Children are growing up in an increasingly digital world with a bigger range of online activities on offer than ever before and it is sometimes very hard for both children and adults to know how to stay safe.

All parents want to reduce the risks to their children while online. Some simple steps can be taken to begin to reduce this risk. This includes setting parental controls to only age appropriate content, creating a maximum time that an app, game or device can be used as well as setting passcodes or passwords to prevent in-app purchases, protecting the parent as well as the child. Online safety is not just about protecting children from some of the dangers of the internet – it is also about helping them manage their use of technology.

Internet Matters is a site paid for by many British companies.  It has a lot of good advice on adding parental controls as well as on most aspects of online safety. Parental controls will only help keep children safe.  The best safety feature that a child has is their parent or carer.  Take the time to talk to your child about the apps and games they are using. Devices should ideally be used in a public area, where any interactions can be seen and heard. Don’t be afraid to say no sometimes!

The range of online apps changes on a regular basis and the NSPCC have a site called Net Aware.   This provides unbiased up-to-date information on current apps and sites along with advice to parents about dealing with issues. As well as this we will continue to post advice guides for parents on popular devices and apps.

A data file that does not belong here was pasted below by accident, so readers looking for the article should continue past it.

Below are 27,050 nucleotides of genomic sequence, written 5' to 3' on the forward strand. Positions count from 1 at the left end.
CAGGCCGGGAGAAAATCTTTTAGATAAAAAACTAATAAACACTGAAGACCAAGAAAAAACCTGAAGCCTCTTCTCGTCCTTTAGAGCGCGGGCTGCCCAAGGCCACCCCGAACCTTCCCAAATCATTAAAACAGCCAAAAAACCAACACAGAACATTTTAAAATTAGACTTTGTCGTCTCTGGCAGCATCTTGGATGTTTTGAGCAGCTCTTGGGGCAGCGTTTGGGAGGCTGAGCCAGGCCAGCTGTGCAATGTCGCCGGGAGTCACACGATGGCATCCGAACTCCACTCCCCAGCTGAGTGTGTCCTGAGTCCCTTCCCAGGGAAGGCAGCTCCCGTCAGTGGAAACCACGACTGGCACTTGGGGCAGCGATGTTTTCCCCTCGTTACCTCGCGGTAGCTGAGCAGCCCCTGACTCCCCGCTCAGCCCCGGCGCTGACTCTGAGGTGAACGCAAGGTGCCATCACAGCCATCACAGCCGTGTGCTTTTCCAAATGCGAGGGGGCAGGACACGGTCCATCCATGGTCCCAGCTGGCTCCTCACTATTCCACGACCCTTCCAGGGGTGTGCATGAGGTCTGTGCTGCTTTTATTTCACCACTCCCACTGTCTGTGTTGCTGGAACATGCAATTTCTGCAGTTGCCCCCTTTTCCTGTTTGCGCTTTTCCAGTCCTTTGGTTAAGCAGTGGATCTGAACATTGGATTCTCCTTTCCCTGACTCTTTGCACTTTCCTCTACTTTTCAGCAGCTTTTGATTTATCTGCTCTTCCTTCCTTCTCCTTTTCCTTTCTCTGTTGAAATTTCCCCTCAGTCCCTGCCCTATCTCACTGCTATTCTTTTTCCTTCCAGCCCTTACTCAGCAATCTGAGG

The NSPCC have teamed up with O2 to provide advice to parents and have a free helpline on 0808 800 5002.  They will also give support in any O2 shop – you do not have to be an O2 customer.

ThinkUKnow is the website aimed at children and their parents from the National Crime Agency.  It has lots of useful suggestions and advice on how to report issues.  It also has lots of games and activities including Jessie and Friends for the younger children and Band Runner for the older ones.

For the youngest children being tricked into sharing pictures can be an issue.  LGfL have produced a lovely free video which has some great advice and a very catchy song!

Many children will at times suffer from online bullying.  It is really important that they have someone they can talk to and know that it is not acceptable.  Most apps and sites will have systems in place that allow bullying to be reported. We are always available to help.

Children can call Childline on 0800 1111  for advice on anything that is worrying them.

Since 2015 is has been a criminal offence for an adult to send a message with sexual content to a child (This is Section  67  of  the  Serious  Crime  Act  2015).   If you are concerned that this might have happened please contact The Police without further using the device.  This will help ensure that evidence can be preserved.  The Police can be contacted by phone or from the ThinkUKnow website.

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